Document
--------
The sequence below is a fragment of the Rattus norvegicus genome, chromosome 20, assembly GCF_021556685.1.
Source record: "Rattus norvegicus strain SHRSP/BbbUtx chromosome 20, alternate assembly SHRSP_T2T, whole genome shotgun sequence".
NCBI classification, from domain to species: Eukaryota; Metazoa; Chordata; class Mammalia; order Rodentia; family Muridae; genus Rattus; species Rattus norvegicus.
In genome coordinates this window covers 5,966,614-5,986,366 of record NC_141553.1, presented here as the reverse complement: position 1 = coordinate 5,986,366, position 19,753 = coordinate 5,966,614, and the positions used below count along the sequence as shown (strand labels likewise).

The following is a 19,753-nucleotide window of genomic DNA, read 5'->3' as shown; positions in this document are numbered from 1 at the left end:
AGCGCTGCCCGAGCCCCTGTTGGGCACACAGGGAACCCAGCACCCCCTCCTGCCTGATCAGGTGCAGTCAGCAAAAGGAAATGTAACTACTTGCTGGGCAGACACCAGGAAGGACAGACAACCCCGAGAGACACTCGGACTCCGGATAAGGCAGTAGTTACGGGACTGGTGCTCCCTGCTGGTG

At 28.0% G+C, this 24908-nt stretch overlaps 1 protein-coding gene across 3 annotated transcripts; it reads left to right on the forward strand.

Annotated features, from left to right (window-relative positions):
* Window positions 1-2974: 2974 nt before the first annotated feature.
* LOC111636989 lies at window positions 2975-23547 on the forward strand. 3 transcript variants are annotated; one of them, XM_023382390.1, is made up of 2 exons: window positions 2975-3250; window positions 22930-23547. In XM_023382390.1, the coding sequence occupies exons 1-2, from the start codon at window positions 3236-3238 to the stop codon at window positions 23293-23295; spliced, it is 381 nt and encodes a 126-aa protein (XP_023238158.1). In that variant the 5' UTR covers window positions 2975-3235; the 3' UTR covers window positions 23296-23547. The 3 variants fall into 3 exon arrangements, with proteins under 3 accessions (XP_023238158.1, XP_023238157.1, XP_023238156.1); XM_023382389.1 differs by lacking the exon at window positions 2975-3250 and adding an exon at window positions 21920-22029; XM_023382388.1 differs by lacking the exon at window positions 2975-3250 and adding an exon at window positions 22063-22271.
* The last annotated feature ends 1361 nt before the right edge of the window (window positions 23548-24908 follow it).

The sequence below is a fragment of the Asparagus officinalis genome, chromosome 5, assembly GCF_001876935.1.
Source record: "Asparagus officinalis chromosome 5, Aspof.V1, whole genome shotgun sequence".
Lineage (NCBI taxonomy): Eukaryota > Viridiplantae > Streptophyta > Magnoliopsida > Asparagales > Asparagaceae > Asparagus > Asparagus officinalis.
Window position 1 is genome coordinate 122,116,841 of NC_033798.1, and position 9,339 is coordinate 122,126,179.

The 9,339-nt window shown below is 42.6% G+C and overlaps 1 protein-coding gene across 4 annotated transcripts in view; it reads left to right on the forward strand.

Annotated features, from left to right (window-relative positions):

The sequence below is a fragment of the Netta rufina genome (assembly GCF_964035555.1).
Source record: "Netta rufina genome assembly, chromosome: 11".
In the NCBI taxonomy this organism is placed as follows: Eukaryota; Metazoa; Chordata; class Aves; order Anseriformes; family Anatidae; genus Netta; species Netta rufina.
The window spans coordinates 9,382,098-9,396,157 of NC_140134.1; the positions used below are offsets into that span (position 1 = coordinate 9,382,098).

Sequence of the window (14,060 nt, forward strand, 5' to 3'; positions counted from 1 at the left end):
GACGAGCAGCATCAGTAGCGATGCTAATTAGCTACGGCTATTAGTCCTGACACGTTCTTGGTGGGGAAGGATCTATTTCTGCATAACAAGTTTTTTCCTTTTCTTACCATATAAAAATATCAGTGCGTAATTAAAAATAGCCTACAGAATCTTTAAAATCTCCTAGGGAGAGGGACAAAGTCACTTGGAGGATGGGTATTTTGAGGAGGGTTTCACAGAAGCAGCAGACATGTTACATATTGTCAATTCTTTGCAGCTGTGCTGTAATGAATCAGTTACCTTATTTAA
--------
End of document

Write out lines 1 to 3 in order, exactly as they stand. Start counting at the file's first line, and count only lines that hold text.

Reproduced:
The sequence below is a fragment of the Rattus norvegicus genome, chromosome 20, assembly GCF_021556685.1.
Source record: "Rattus norvegicus strain SHRSP/BbbUtx chromosome 20, alternate assembly SHRSP_T2T, whole genome shotgun sequence".
NCBI classification, from domain to species: Eukaryota; Metazoa; Chordata; class Mammalia; order Rodentia; family Muridae; genus Rattus; species Rattus norvegicus.